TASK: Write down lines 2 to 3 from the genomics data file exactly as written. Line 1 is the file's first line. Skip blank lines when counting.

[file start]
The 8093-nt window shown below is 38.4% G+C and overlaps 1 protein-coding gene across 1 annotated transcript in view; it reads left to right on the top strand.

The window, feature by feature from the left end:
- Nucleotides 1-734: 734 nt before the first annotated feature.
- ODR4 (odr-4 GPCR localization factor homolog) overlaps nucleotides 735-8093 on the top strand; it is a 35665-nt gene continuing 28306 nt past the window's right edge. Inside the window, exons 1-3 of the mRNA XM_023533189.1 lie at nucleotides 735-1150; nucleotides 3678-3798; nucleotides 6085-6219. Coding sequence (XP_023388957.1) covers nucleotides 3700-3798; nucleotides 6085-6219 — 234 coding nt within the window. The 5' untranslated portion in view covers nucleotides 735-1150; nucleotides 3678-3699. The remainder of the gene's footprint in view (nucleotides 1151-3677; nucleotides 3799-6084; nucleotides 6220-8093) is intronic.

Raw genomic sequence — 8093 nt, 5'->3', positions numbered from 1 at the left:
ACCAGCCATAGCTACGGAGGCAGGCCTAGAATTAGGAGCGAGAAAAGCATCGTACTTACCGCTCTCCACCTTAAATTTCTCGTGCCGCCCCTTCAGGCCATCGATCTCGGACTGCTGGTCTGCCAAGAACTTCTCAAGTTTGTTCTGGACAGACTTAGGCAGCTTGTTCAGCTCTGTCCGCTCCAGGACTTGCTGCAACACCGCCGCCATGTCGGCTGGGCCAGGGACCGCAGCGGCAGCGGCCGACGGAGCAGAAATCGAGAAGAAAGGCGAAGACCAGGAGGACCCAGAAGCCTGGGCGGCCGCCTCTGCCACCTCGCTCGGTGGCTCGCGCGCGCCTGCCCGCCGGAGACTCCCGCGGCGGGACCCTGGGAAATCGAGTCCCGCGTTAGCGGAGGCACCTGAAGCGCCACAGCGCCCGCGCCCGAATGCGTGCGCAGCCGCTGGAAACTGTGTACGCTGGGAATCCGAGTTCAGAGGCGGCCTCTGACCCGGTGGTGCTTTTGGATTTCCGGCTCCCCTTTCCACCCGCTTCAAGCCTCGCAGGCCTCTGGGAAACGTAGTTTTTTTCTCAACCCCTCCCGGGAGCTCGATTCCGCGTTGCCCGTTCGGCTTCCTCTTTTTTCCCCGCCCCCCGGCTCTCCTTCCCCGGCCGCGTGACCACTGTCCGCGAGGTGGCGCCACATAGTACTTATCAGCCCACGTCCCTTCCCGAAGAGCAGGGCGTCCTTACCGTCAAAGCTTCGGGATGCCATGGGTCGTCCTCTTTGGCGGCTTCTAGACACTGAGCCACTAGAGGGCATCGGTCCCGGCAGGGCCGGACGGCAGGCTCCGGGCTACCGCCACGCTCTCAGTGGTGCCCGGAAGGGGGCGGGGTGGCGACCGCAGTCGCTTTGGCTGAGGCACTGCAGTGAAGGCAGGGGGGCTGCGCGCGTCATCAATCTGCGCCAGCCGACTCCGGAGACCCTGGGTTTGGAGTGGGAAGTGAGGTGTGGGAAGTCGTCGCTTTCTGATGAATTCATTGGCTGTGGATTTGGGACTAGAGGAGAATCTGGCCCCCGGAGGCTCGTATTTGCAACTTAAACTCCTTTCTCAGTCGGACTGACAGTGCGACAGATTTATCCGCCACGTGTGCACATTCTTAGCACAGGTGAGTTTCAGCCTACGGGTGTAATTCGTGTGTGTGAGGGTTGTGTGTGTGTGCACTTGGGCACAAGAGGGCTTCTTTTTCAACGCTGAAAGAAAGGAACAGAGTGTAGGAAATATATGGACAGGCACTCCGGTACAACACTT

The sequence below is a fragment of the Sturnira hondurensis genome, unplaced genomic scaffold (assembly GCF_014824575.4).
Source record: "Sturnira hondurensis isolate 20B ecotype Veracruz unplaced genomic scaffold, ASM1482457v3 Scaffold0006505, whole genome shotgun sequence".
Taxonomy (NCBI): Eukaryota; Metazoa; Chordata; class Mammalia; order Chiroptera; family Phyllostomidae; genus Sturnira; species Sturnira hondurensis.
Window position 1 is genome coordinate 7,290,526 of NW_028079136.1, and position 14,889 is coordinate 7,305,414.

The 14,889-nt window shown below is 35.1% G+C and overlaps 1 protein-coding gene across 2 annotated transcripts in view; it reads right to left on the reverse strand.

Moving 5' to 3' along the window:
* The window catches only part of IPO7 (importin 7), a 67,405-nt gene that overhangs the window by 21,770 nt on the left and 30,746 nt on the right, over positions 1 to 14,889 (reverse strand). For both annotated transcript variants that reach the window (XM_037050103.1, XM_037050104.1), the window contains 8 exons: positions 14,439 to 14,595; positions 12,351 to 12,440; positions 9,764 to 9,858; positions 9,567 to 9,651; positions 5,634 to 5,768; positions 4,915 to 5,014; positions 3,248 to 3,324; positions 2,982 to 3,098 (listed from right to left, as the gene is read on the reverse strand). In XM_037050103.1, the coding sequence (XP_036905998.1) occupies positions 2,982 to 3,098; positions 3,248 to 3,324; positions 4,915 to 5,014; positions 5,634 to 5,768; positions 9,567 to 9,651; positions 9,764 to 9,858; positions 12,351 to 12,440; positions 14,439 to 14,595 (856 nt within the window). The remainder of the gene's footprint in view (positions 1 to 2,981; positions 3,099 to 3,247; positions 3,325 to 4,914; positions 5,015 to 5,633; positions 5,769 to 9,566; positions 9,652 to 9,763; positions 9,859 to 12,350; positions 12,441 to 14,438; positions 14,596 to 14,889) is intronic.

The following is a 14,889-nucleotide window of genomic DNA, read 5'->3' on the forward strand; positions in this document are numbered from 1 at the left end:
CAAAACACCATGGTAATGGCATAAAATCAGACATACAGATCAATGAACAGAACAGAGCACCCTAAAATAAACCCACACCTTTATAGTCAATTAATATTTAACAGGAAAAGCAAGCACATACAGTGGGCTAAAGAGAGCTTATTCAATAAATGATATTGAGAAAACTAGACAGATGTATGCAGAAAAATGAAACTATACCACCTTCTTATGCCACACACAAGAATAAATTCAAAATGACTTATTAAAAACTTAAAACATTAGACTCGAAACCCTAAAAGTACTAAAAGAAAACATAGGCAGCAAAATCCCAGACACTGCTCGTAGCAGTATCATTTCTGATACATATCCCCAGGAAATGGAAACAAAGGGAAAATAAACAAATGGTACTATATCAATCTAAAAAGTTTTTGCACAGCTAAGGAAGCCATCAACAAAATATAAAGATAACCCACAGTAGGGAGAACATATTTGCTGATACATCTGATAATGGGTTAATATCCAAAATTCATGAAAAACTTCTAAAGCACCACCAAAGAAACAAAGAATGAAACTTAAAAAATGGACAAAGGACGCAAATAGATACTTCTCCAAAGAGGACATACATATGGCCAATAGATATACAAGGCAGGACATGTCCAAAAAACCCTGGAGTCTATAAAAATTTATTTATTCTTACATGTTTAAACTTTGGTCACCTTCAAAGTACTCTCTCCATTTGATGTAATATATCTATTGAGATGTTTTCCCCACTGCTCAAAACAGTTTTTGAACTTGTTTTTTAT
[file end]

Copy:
The window, feature by feature from the left end:
- Nucleotides 1-734: 734 nt before the first annotated feature.